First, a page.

How to convert an Int to Hex String in Swift

5 Solutions Collect From Internet About “How to convert an Int to Hex String in Swift”

You can now do:

let n = 123
var st = String(format:"%2X", n)
st += " is the hexadecimal representation of \(n)"
// "7B is the hexadecimal representation of 123"

This only works if you have Foundation imported (this includes the import of Cocoa or UIKit). This isn’t a problem if you’re doing iOS or OS X programming.

Use uppercase X if you want A...F and lowercase x if you want a...f:

String(format: "%x %X", 64206, 64206)  // "face FACE"

Original Answer

You can still use NSString to do this. The format is:

var st = NSString(format:"%2X", n)

This makes st an NSString, so then things like += do not work. If you want to be able to append to the string with += make st into a String like this:

var st = NSString(format:"%2X", n) as String

or

var st = String(NSString(format:"%2X", n))

or

var st: String = NSString(format:"%2X", n)

Then you can do:

let n = 123
var st = NSString(format:"%2X", n) as String
st += " is the hexadecimal representation of \(n)"
// "7B is the hexadecimal representation of 123"

In Swift there is a specific init method on String for exactly this:

let hex = String(0xF, radix: 16, uppercase: false)
println("hex=\(hex)") // Output: f

With Swift 3, according to your needs, you may choose one of the three following methods in order to solve your problem.


#1. Using String‘s init(_:radix:uppercase:) initializer

Swift String has a init(_:radix:uppercase:) initializer with the following declaration:

init<T>(_ value: T, radix: Int = default, uppercase: Bool = default) where T : _SignedInteger

Creates a string representing the given value in base 10, or some other specified base.

The Playground code below shows how to create a String instance that represents an integer value in hexadecimal format by using init(_:radix:uppercase:) and without having to import Foundation:

let string1 = String(2, radix: 16)
print(string1) // prints: "2"

let string2 = String(211, radix: 16)
print(string2) // prints: "d3"

let string3 = String(211, radix: 16, uppercase: true)
print(string3) // prints: "D3"

#2. Using String‘s init(format:​_:​) initializer

Foundation provides String a init(format:​_:​) initializer. init(format:​_:​) has the following declaration:

init(format: String, _ arguments: CVarArg...)

Returns a String object initialized by using a given format string as a template into which the remaining argument values are substituted.

The Apple’s String Programming Guide gives a list of the format specifiers that are supported by String and NSString. Among those format specifiers, %X has the following description:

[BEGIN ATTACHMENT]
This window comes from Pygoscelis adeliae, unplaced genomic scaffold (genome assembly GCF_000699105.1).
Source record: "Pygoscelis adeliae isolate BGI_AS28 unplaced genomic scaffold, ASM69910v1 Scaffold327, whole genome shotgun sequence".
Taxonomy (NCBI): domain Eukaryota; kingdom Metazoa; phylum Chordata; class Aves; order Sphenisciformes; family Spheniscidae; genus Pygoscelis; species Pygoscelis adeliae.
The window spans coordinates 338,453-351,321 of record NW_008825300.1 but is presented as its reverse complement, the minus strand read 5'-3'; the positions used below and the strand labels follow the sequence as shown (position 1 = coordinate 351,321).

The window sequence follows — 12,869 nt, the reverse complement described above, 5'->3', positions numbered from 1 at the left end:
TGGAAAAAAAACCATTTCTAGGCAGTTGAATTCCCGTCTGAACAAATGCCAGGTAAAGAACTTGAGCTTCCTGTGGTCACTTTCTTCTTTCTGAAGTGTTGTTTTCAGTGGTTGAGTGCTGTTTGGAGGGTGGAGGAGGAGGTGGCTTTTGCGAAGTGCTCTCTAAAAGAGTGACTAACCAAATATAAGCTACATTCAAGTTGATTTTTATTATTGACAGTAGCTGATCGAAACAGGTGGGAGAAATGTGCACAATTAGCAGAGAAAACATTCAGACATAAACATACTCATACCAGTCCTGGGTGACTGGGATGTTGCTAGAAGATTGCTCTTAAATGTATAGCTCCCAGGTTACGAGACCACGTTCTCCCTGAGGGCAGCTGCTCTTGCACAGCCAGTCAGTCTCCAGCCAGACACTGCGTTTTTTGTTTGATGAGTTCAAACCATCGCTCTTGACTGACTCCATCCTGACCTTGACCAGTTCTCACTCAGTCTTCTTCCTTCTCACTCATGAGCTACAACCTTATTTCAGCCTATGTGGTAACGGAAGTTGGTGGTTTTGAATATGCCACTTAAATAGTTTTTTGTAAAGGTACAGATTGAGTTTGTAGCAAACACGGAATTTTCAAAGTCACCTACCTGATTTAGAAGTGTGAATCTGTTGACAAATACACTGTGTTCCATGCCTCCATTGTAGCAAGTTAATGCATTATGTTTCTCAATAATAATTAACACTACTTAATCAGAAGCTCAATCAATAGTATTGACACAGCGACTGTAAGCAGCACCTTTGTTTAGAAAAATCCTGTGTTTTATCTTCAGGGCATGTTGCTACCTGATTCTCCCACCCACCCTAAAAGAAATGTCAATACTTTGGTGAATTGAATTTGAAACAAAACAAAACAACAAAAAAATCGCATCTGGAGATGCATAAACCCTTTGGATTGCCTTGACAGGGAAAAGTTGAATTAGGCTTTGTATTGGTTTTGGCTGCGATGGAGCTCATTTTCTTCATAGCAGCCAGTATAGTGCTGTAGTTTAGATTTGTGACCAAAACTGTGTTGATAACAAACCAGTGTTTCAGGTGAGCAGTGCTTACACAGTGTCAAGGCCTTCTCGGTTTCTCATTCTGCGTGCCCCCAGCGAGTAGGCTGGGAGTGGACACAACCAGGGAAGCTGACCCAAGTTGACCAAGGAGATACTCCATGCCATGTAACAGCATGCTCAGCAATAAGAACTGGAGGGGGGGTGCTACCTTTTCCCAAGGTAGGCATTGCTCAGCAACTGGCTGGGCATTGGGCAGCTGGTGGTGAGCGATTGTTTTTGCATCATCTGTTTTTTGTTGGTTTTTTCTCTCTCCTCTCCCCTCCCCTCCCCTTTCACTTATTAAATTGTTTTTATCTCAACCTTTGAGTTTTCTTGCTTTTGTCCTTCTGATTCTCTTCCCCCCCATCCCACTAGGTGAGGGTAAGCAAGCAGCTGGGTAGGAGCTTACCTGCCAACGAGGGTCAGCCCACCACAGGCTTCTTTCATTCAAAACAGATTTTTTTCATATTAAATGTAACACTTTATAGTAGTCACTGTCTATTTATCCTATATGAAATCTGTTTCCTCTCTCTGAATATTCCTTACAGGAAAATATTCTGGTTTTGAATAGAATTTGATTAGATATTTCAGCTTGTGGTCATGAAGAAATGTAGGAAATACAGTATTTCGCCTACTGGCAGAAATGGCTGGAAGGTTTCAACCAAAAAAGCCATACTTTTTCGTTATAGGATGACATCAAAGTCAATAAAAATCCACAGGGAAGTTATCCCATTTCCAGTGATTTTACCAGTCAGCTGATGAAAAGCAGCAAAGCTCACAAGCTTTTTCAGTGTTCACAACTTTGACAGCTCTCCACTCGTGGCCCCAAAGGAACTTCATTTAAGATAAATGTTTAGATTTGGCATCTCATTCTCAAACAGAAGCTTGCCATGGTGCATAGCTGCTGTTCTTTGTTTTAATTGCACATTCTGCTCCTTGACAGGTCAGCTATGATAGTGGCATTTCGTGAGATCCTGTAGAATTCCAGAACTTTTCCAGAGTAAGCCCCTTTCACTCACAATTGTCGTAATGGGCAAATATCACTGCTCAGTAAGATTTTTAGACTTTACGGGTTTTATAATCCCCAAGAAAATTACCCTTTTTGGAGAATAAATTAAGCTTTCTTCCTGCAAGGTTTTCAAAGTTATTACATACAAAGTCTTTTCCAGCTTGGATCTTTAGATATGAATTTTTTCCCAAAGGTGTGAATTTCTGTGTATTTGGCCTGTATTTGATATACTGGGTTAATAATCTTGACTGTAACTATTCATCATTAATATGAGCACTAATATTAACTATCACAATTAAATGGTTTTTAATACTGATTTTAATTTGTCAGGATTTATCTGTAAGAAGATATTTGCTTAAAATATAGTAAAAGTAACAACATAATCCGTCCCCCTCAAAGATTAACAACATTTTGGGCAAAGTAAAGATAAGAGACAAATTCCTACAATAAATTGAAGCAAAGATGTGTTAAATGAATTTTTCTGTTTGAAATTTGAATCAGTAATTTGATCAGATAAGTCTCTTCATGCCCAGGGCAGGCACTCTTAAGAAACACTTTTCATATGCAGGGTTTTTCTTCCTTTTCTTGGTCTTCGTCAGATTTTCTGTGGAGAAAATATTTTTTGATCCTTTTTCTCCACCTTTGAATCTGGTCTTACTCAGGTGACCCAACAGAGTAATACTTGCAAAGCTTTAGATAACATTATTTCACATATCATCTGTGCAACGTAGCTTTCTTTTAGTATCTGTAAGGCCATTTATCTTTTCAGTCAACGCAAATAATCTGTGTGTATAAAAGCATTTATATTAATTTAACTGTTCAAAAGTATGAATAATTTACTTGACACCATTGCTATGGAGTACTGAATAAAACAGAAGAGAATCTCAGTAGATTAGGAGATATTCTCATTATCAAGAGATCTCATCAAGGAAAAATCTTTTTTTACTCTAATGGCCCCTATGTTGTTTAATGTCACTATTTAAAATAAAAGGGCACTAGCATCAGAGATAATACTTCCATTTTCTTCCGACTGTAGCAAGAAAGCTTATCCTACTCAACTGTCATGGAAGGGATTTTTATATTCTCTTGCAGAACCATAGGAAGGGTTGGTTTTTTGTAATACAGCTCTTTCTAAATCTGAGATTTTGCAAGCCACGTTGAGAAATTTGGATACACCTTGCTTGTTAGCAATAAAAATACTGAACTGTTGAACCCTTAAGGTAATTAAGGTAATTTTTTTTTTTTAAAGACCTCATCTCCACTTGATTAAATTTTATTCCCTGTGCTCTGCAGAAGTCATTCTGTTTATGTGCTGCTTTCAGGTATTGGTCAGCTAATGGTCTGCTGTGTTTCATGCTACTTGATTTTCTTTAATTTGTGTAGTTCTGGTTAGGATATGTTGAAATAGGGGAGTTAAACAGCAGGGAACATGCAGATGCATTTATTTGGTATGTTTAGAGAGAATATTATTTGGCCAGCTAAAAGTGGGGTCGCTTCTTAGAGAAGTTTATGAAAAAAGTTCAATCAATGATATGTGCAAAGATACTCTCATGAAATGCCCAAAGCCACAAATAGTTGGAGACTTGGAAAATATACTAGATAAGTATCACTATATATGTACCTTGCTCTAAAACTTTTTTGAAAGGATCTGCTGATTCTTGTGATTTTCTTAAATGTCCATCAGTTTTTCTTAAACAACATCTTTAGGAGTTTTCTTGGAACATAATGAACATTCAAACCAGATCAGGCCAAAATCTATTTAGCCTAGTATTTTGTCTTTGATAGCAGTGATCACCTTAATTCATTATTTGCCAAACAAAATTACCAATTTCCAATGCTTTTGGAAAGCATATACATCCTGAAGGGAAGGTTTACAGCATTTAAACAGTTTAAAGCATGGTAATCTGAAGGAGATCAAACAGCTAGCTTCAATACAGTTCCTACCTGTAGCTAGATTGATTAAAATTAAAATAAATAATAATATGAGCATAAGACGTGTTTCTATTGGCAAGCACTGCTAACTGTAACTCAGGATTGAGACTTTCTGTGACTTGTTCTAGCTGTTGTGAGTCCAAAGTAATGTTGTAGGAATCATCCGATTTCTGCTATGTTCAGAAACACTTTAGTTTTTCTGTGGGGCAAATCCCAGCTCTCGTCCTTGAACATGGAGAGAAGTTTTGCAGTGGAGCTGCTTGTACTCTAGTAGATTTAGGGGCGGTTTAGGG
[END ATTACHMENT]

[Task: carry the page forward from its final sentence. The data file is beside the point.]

Unsigned 32-bit integer (unsigned int), printed in hexadecimal using the digits 0–9 and uppercase A–F.

The Playground code below shows how to create a String instance that represents an integer value in hexadecimal format with init(format:​_:​):

import Foundation

let string1 = String(format:"%X", 2)
print(string1) // prints: "2"

let string2 = String(format:"%02X", 1)
print(string2) // prints: "01"

let string3 = String(format:"%02X", 211)
print(string3) // prints: "D3"

let string4 = String(format: "%02X, %02X, %02X", 12, 121, 255)
print(string4) // prints: "0C, 79, FF"

#3. Using String‘s init(format:​arguments:​) initializer

Foundation provides String a init(format:​arguments:​) initializer. init(format:​arguments:​) has the following declaration:

init(format: String, arguments: [CVarArg])

Returns a String object initialized by using a given format string as a template into which the remaining argument values are substituted according to the user’s default locale.

The Playground code below shows how to create a String instance that represents an integer value in hexadecimal format with init(format:​arguments:​):

import Foundation

let string1 = String(format:"%X", arguments: [2])
print(string1) // prints: "2"

let string2 = String(format:"%02X", arguments: [1])
print(string2) // prints: "01"

let string3 = String(format:"%02X",  arguments: [211])
print(string3) // prints: "D3"

let string4 = String(format: "%02X, %02X, %02X",  arguments: [12, 121, 255])
print(string4) // prints: "0C, 79, FF"

To use

let string2 = String(format:"%02X", 1)
print(string2) // prints: "01"

In Swift3 import foundation is not required, At least not in a Project.
String should have all the functionality as NSString.

Answers above work fine for values in the range of a 32 bit Int, but values over this won’t work as the value will roll over.

You need to use the length modifier for values greater than a 32bit Int

%x = Unsigned 32-bit integer (unsigned int)

ll = Length modifiers specifying that a following d, o, u, x, or X conversion specifier applies to a long long or unsigned long long argument.

let hexString = String(format:"%llX", decimalValue)